Wednesday, November 23, 2005

Liberty Stands Still (as in "still can't believe they made this")

Liberty Stands Still.

You remember the promos, right? Rich woman from a family that sells arms. Black sniper with an axe to grind (pardon the pun). People getting shot. Sanctimony. That's right. Now you remember.

I admit, I was intrigued enough to wonder how it plays out. So when I saw it in the delete bin for five bucks, I figured what the hell. (Five bucks is my "what the hell" point. If it's range of the price of renting it, give or take a buck, and I get to keep it if I like it, well... what the hell!)

This is one of the worst movies I've ever seen. It's fucking pointless. Its logic, if you can call it that, is insulting. Let me illustrate.

Suppose, in the 1960s, when Ralph Nader had set out to alert the world about the dangers of the American automotive industy (in particular, the Chevy Corvair), instead of writing Unsafe At Any Speed he had kidnapped John Delorean, tied him to the starting post of a race track, and then proceeded to run innocent people over with an Impala. Sounds brainless, doesn't it? Welcome to the world of Liberty Stands Still. A man whose daughter is killed by a boy with a gun plants a bomb in public and begins to shoot people, and then kills himself at the end (sorry if I'm spoiling it, but come on... in Hollywood, evildoers always die at the end... no surprises here; not really). And why? To instigate a public debate on the Second Amendment (oh, yeah! That's never been done before, has it? That would solve everything!). To her credit, Liberty does point out that all the NRA would do would be to use Joe (the assassin) as a poster boy for why 'decent' people need guns in the first place.

Liberty and her husband and friends are entirely cynical. If that's meant to endear her to you as the movie progresses and she becomes less snarky, it doesn't. Her snotty attitude to a guy holding a gun on her while she's chained to a hot dog stand is bravado of an entirely unbelievable degree. Even if it were believable, it's unappealing. In the course of the movie, she doesn't change or grow. She goes from mouthing platitudes about how her company isn't responsible to begging for people's lives. But these aren't diametrically opposed things. It's hardly surprising, really, that someone could, say, build cars, but not want them used to run people over, particularly right in front of their faces. But they still might think building cars is a good idea, in spite of that. So what the movie really turns out to be is a colossal set-up to let a guy play God, and then getting away with it. He even knows everything about everyone. It's absurd. You can just about hear every potential Eric Harris and Dylan Klebold in the audience spraying their shorts over this. Terrific.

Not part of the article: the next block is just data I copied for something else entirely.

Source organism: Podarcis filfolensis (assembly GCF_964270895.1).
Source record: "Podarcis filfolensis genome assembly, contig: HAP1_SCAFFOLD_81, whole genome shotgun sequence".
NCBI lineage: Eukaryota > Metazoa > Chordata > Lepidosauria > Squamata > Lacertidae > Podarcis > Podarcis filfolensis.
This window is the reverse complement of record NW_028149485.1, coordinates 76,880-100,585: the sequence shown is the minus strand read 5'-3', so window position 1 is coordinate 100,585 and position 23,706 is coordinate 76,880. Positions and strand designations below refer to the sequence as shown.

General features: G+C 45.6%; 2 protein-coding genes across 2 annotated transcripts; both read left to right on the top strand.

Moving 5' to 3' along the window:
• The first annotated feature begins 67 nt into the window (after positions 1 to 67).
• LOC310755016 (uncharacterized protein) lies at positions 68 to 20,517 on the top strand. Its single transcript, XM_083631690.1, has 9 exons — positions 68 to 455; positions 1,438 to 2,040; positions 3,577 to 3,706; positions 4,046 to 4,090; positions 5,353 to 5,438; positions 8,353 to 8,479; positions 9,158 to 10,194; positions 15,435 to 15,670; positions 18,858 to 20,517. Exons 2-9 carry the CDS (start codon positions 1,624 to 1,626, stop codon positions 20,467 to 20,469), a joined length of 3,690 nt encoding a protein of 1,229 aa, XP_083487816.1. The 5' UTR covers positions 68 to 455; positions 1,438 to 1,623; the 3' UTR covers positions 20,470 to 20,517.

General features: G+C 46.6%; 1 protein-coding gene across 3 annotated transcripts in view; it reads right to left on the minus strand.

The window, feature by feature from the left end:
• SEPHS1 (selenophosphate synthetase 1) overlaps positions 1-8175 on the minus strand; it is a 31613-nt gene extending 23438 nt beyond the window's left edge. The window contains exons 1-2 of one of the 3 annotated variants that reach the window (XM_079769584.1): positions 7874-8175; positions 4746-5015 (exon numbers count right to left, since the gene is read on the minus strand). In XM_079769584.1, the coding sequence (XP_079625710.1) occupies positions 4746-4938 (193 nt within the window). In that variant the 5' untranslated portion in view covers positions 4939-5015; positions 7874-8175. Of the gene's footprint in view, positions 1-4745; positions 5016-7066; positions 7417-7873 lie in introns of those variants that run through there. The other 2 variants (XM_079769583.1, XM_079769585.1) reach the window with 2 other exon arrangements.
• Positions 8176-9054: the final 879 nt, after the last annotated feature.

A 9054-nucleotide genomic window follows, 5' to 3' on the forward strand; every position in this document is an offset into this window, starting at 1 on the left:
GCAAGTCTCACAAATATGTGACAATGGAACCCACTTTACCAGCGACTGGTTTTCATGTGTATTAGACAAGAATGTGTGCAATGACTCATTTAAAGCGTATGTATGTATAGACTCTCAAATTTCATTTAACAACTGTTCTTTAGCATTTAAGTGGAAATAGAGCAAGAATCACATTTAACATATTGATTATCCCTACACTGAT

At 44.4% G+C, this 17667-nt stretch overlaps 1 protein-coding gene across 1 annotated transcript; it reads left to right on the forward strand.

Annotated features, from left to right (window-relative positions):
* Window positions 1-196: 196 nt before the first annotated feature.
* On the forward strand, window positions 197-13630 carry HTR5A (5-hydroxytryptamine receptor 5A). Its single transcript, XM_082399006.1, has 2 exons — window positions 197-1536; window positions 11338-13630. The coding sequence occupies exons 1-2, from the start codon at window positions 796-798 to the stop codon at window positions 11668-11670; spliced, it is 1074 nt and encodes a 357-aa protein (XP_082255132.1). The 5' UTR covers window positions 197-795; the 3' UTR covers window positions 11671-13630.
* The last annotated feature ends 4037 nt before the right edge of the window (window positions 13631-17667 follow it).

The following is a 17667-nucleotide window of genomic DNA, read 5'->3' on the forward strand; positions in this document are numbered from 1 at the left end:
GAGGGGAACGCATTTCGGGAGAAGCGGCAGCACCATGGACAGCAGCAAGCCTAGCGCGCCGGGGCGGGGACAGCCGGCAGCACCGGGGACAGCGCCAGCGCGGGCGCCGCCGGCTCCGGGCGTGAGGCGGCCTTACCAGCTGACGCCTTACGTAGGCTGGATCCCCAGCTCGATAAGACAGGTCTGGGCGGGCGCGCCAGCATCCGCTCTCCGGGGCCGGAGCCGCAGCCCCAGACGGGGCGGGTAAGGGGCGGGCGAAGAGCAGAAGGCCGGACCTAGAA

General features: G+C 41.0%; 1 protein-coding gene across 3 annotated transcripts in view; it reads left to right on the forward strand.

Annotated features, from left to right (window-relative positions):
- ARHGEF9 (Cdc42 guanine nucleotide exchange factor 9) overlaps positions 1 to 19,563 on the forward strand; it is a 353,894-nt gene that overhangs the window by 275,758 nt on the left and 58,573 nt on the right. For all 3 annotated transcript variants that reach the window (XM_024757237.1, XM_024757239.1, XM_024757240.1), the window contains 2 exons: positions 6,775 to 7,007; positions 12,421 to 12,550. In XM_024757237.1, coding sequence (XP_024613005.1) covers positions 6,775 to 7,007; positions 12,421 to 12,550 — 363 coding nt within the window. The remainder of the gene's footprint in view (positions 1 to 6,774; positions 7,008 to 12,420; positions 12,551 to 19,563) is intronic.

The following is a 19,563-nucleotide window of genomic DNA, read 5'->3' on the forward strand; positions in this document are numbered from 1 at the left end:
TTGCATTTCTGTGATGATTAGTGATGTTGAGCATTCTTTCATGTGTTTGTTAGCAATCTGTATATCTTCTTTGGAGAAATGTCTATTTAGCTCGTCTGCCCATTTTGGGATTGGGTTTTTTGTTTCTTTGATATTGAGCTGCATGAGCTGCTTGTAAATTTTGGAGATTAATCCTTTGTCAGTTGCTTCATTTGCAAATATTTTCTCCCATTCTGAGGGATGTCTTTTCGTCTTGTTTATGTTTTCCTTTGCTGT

I think the worst thing of all, though, is the music. This shitty, jarring, ceaseless disco shit they WON'T STOP PUMPING at you. You know what the director's really saying, don't you? "You're too much of a drooling idiot to judge for yourself the gravity of what's going on here so I'm going to poke you in the ear with my musical dick to remind you to be excited." I sat there thinking just how much more presence the movie would have if the calm of the sound track and the calm of the killer were counterpointed by his actions and the reactions to them. But you never get the chance to experience it.

I tried to think of movies where the music was used sparingly and the action instead carried the story. The first one that came to mind was Midnight Cowboy. While I'll be the first to admit they more than got their money out of that Harry Nilsson "Everybody's Talkin' At Me" song in the first half hour, other than that, there's almost no music in the movie. The exceptions I can think of all seem appropriate, even poignant. The "Orange Juice On Ice" commercial heard through Joe's beloved radio as he and Ratso, freezing and dreaming of Florida, take it to the pawn shop... the weird music as Joe spaces out for the first time at the party... the sad harmonica music at the end as Joe holds the body of his dead friend Ratso the last couple of miles into Miami. Now imagine how much less affecting that would have been if they'd been blowing the tune at you through the whole movie instead of just there (and the moment Joe first runs out of money in the hotel room). But there's no music to tell you how to feel when Ratso's standing at his father's grave with Joe. No music to tell you how to feel when Joe's invited to the party and Ratso isn't. No music to tell you how to feel when Joe, stung by Ratso's suggestion he's gay, turns the tables and embarrasses Ratso by accusing him of never having had sex at all, and probably rightly. Midnight Cowboy trusts the audience to be human, not just Pavlovian dogs with wallets, like Liberty Stands Still.

I wish I'd known this yesterday. Then Liberty Stands Still would still be Liberty Gathers Dust.

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